On As We Speak, Béla Fleck, Zakir Hussain, Edgar Meyer, and Rakesh Chaurasia glide easily between the cerebral complexity of Indian rhythm and the gut-level groove of a funky bass line, sounding equally at home with the rigors of raga.
The first time banjo legend Béla Fleck, tabla master Zakir Hussain, and double bass virtuoso Edgar Meyer got together to make an album, it was to write, not to play.
Fleck had met Hussain at a workshop where, as Béla put it, “I thought Edgar and I could learn a lot from him.” Later, when Fleck and Meyer were looking for a third partner for a triple concerto they had been commissioned to write to mark the opening of Nashville’s Schermerhorn Symphony Center, they thought of Hussain, who wanted to learn more about orchestral writing. The result was The Melody of Rhythm (2009), recorded with the Detroit Symphony Orchestra under Leonard Slatkin. “We tried to write some pieces that took the melodies and compositions in the concerto and developed them into different areas,” explains Fleck. “But we really hadn't performed at all.”
It wasn’t until the three began touring to promote the album that the trio’s true potential became apparent. Although each had a base in a different musical realm - bluegrass for Fleck, Indian classical music for Hussain, and Western classical music for Meyer - they shared a gift for improvisation as well as an ability to reach across musical genres as casually as neighbors might chat over a backyard fence.” When we are performing on stage, in composing mode or creating mode, we are basically having a conversation,” says Hussain. “So the music emerges as we speak.”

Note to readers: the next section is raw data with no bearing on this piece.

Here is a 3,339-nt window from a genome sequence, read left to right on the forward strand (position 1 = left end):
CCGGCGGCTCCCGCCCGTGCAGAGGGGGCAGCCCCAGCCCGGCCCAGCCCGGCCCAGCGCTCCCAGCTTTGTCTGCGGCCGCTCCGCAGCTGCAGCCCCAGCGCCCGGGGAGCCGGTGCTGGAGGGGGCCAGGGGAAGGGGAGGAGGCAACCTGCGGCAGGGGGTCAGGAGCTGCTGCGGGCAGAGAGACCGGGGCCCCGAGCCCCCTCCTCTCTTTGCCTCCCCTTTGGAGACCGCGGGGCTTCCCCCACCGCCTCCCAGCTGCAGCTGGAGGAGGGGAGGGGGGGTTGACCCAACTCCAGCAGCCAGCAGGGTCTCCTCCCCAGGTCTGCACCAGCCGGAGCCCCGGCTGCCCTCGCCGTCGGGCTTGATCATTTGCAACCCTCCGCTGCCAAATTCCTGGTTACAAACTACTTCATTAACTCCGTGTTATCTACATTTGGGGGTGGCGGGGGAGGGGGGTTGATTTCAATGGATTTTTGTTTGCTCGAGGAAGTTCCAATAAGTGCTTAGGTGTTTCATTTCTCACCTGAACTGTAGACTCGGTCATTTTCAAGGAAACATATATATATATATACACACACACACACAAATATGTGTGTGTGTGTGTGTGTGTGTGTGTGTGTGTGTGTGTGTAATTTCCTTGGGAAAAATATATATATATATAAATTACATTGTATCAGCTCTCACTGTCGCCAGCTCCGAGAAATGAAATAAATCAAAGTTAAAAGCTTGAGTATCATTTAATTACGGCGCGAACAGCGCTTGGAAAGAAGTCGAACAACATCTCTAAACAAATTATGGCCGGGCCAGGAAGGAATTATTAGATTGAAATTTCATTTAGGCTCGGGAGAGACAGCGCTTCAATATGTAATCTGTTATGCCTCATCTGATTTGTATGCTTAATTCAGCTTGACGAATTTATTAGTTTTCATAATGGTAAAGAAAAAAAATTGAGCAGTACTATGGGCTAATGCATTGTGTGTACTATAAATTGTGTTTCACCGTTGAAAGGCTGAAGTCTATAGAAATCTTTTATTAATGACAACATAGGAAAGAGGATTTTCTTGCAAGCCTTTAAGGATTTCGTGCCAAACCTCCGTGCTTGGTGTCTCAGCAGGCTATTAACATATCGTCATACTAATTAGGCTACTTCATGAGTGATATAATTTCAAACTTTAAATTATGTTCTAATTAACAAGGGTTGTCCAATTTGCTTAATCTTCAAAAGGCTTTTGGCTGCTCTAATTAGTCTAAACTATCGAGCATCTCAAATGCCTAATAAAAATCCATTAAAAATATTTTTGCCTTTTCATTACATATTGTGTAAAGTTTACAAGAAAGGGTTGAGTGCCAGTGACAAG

Hence As We Speak, an album that not only showcases the group’s breathtaking abilities as instrumentalists, but underscores the wide range of musical influences at their command. Adding to that magic is Rakesh Chaurasia, who plays bansuri, an Indian bamboo flute. When the trio was touring India, Hussain - who knew Rakesh through his uncle, Indian flute legend Pandit Hariprasad Chaursia - invited the younger flautist to sit in, and the chemistry was immediately apparent. “I think we wanted to see if we could do something a little more organic with just a small group,” says Meyer. “And to have somebody who plays as beautifully as Rakesh join us really opened it up to a more lyrical and melodic situation.”
“What I think is good about this quartet is that everybody has to stretch in the direction of the other people,” adds Fleck. “To me, a collaboration where nobody changes is not a collaboration. It's a mashup. And there's nothing wrong with that. But I like a collaboration where I have to learn a bunch of new things from the other people. And in this case, I'm learning like crazy.”